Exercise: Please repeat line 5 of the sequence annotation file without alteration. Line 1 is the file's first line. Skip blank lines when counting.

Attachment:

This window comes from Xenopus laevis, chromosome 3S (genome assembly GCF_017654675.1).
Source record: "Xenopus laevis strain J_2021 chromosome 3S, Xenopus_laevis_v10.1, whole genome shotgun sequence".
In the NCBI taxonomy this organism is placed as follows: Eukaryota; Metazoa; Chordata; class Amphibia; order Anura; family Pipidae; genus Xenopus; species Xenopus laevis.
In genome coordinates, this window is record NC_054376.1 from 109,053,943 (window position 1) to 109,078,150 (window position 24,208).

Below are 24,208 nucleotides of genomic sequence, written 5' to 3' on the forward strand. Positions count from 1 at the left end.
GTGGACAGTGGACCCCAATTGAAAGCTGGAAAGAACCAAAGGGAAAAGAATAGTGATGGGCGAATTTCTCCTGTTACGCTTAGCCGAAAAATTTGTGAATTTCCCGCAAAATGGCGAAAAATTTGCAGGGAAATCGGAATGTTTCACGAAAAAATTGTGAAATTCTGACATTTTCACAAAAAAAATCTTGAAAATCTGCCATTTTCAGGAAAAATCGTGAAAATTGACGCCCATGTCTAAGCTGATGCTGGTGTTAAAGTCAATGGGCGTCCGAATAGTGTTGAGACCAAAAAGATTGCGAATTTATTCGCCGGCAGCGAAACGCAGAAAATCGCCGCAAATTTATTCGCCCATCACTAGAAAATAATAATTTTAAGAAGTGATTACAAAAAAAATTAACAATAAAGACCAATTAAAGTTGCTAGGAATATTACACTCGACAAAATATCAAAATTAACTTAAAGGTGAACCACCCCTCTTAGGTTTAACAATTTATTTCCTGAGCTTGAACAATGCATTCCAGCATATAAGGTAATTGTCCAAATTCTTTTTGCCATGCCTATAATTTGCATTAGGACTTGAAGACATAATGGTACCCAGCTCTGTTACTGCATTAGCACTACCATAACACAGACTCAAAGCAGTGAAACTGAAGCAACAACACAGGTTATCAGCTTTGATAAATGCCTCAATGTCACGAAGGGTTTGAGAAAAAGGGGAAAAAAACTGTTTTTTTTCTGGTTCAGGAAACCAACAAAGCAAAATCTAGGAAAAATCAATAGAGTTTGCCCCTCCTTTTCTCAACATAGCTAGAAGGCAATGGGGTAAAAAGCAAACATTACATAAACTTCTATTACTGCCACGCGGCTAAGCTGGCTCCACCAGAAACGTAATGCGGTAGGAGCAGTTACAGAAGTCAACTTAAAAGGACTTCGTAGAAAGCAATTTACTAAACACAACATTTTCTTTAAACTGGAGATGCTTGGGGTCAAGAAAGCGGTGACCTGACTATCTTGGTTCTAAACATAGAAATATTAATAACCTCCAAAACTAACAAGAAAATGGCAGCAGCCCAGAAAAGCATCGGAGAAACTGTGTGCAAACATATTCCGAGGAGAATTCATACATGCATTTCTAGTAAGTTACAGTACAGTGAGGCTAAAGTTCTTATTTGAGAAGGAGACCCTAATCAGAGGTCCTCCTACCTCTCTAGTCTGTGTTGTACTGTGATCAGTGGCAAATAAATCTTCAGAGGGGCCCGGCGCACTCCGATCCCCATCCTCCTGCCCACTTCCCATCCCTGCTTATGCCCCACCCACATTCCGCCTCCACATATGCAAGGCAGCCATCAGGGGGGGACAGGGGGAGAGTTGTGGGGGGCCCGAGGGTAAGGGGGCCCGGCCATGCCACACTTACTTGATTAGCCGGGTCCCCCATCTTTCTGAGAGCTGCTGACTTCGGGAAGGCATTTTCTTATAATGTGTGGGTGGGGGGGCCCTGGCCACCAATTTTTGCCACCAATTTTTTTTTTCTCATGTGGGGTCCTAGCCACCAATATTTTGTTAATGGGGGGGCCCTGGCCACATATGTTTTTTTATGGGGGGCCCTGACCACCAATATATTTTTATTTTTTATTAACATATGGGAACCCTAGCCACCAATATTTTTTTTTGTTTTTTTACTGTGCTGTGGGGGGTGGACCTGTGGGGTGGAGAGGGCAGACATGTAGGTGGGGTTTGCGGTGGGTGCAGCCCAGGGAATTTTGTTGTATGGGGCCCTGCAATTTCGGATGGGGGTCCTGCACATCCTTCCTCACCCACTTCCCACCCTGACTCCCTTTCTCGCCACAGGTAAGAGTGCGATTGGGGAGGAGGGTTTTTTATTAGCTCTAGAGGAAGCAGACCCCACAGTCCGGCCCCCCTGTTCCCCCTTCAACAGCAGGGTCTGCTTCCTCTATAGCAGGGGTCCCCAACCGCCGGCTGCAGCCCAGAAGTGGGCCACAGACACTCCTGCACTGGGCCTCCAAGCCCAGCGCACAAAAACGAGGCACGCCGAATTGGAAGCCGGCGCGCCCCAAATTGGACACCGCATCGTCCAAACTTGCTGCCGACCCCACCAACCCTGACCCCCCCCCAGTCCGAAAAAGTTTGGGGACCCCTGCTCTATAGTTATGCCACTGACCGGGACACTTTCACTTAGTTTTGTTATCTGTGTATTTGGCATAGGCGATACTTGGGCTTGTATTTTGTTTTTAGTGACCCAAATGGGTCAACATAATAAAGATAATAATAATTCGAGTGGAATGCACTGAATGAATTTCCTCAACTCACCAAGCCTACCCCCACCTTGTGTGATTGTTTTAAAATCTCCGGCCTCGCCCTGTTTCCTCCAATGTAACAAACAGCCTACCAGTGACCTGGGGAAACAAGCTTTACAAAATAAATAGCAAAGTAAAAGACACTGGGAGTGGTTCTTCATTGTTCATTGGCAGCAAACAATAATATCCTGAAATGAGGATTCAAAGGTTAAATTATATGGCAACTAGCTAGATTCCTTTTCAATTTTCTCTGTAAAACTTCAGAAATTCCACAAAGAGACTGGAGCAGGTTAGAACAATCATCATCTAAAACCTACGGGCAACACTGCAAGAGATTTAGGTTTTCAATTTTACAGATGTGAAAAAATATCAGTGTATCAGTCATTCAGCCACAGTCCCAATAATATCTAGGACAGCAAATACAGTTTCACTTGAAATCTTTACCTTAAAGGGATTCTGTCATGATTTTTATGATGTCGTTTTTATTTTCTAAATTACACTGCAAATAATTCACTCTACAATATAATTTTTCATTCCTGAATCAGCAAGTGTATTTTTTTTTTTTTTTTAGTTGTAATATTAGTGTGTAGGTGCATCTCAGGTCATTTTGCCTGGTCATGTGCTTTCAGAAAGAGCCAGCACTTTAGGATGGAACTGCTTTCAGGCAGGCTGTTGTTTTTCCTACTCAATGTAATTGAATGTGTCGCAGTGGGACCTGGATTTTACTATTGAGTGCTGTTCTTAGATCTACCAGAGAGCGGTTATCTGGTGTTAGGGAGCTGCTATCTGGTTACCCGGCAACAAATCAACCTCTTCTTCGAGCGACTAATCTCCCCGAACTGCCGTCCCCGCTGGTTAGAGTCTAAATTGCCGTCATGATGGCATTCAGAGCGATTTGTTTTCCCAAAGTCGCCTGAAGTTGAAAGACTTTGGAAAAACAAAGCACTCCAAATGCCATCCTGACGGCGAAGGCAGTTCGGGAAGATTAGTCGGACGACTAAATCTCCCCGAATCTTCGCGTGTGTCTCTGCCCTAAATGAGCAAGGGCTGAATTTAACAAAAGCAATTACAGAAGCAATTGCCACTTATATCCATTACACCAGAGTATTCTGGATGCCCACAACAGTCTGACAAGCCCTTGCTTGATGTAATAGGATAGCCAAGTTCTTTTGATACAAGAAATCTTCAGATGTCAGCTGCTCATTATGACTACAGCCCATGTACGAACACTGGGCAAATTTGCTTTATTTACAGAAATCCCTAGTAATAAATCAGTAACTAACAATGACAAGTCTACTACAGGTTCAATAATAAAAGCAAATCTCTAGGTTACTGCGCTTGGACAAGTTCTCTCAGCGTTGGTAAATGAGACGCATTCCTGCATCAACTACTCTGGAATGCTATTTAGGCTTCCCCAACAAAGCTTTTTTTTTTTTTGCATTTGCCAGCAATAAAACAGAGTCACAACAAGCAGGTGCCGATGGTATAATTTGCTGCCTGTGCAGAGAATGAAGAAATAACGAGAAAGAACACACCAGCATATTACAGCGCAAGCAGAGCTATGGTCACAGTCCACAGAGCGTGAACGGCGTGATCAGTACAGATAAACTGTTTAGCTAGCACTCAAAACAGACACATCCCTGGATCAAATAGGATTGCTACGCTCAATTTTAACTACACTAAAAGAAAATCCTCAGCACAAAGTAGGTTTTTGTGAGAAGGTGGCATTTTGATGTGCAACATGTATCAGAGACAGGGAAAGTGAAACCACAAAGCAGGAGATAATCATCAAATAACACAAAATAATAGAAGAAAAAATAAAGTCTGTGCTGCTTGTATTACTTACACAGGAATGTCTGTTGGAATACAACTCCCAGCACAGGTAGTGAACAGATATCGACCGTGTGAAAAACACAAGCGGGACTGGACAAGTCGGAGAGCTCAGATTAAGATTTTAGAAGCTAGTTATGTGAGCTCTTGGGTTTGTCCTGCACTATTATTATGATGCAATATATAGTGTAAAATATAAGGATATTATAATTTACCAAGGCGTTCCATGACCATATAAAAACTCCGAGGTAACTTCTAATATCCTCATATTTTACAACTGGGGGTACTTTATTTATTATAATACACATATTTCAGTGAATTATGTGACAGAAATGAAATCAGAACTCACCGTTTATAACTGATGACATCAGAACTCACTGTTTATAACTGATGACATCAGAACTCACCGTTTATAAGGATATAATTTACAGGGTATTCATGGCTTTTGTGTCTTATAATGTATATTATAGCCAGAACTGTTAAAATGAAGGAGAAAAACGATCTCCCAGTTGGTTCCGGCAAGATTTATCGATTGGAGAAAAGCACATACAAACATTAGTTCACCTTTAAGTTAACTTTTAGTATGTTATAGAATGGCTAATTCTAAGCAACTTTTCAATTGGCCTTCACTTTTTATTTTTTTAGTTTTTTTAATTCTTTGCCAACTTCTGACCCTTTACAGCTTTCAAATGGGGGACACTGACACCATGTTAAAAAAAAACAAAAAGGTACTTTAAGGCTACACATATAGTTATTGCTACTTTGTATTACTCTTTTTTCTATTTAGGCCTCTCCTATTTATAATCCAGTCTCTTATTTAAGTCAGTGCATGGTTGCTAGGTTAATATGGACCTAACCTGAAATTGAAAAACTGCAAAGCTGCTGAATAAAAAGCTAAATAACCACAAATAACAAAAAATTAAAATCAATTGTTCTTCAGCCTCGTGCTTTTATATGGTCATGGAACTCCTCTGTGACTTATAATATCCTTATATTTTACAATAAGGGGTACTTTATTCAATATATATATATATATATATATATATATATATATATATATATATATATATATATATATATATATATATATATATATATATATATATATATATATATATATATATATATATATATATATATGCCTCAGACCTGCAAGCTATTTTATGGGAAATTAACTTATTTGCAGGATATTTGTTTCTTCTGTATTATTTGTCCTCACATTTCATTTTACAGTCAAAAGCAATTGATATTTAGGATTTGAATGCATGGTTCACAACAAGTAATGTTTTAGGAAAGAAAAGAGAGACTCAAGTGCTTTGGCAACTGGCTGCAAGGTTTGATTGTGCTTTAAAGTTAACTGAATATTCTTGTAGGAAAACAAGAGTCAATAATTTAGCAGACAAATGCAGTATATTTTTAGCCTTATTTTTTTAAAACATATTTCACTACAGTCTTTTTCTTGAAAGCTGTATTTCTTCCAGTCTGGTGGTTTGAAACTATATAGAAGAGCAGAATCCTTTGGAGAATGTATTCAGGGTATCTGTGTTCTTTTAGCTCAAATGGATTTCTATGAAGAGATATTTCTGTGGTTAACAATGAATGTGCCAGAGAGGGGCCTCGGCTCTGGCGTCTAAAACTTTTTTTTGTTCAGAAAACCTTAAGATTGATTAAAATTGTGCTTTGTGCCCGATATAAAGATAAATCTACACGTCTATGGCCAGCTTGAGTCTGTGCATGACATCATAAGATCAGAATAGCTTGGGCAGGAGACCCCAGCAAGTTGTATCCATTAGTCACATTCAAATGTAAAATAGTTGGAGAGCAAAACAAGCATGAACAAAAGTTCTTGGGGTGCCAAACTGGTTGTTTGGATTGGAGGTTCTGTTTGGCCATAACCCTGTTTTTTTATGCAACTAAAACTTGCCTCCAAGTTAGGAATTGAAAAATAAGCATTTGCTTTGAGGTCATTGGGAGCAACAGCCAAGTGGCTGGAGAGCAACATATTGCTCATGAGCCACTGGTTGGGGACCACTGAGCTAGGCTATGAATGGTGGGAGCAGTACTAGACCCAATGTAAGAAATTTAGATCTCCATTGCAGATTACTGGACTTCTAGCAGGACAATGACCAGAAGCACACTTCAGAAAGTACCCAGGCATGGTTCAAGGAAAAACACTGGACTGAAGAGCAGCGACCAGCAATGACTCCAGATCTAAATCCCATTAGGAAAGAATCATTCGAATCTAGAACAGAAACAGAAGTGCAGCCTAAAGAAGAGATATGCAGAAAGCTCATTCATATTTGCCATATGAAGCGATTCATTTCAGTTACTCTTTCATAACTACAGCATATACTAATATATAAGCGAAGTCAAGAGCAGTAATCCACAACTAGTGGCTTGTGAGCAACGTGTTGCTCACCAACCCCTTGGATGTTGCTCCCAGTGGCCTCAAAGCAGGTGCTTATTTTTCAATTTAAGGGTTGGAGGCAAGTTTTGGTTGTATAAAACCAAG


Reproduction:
Below are 24,208 nucleotides of genomic sequence, written 5' to 3' on the forward strand. Positions count from 1 at the left end.